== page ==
sign and encrypt

mkontakt at mkontakt at
Tue Jun 6 14:09:36 CEST 2006

Yes, I meant this. I can thing of other solutions as s-e-s or
signing the header of email messages in separate mime part, but it would
consume cpu, as you would not be able to sign a message and simply
encrypt it n-times  with recipients keys. So the best way around this
problem is to educate users. 

Thanks for your comment 

On Mon, Jun 05, 2006 at 02:58:32PM -0700, Chris De Young wrote:
> mkontakt at wrote:
> > I have seen in the spec rfc3156 that a message should be signed and
> > then encrypted, but hypothetically if send a message to someone I do
> > not like and sign it and then encrypt it he/she can forward it to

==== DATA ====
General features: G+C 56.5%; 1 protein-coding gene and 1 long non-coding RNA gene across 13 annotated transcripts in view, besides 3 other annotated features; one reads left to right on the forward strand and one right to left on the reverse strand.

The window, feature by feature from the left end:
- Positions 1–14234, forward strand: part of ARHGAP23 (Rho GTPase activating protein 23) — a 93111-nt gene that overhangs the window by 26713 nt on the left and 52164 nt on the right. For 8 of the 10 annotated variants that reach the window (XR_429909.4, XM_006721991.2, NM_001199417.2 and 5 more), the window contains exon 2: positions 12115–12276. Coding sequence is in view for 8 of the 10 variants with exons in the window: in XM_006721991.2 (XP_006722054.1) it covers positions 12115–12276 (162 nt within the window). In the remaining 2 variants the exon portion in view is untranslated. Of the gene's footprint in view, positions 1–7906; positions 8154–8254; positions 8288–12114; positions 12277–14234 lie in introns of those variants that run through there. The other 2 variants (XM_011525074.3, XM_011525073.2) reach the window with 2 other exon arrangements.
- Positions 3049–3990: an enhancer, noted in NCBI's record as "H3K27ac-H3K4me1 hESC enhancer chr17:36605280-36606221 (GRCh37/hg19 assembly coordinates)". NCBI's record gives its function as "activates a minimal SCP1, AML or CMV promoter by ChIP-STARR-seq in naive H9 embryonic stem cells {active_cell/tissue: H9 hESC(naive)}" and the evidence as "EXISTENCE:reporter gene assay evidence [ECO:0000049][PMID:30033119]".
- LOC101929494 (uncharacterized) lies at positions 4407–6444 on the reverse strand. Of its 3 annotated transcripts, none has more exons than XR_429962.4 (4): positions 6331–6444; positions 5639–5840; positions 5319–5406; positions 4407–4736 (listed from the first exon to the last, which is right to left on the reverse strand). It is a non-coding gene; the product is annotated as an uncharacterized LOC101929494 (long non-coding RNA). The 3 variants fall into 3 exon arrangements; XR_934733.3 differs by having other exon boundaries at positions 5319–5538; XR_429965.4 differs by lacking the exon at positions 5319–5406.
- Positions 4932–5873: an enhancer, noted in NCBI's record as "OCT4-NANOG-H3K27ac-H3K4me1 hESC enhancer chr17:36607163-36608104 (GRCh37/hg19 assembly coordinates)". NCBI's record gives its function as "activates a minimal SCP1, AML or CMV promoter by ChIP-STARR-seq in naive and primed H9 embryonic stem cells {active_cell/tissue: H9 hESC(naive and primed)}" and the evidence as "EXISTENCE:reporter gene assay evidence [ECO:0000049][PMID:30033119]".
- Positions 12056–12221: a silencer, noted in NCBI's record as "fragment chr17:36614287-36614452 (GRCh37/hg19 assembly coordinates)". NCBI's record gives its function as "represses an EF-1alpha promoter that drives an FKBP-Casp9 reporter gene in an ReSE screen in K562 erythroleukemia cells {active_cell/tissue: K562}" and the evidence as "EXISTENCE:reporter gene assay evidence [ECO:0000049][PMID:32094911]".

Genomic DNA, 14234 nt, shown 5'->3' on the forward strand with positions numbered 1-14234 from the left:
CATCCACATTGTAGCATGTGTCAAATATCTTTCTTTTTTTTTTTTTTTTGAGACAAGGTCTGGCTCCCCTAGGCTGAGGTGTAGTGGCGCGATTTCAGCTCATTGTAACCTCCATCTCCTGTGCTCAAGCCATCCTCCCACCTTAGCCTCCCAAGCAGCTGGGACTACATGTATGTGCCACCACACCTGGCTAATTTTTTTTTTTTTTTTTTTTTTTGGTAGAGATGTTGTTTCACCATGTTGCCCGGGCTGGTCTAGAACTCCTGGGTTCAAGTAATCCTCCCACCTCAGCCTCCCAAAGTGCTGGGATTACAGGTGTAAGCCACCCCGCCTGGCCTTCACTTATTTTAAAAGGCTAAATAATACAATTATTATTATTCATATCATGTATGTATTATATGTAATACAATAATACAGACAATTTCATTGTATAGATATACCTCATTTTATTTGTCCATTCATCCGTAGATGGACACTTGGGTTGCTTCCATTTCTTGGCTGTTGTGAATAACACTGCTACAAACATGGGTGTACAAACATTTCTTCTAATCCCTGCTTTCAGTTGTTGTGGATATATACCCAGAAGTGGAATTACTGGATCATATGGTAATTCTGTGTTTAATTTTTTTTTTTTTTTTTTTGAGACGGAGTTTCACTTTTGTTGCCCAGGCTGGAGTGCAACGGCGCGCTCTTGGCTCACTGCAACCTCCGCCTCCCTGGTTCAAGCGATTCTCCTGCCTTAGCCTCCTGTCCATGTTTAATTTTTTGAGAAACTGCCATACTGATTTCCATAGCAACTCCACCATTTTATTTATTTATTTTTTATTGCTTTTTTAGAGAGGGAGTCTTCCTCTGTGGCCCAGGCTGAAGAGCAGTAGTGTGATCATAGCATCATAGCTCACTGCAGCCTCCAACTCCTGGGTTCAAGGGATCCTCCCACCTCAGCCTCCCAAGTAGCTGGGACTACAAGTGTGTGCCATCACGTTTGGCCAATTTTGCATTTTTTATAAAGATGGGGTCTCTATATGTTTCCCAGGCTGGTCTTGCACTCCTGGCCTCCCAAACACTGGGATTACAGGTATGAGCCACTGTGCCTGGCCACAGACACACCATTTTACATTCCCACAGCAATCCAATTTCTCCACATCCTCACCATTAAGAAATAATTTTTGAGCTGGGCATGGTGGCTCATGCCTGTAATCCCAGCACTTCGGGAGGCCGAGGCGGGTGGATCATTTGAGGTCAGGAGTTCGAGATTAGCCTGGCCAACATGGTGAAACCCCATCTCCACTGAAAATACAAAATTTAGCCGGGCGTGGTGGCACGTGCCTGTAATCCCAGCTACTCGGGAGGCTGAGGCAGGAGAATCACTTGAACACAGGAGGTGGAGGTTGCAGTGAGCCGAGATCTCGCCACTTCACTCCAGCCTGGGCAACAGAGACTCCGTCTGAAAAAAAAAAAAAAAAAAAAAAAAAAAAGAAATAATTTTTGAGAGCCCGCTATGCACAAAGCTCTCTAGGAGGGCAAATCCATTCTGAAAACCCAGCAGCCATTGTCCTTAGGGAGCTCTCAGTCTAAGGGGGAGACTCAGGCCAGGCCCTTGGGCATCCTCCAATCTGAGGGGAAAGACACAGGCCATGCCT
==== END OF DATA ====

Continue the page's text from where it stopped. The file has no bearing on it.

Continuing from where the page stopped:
> > someone else pretending that the message was originally from my self.
> I assume you mean forward the decrypted version, with the signature
> intact, since the encrypted version would only be readable by the
> intended recipient.
> Yes, this could happen, but it doesn't seem like a very big problem.
> The deception doesn't work if anything in the message itself indicates
> who the intended recipient is ("Hey Mike, [...]").
> Signing after encryption exposes more information about the message,
> which I think is the main reason it's discouraged.  The encrypted
> version is already tamper-proof, since any alteration will break the
> decryption.
> -C

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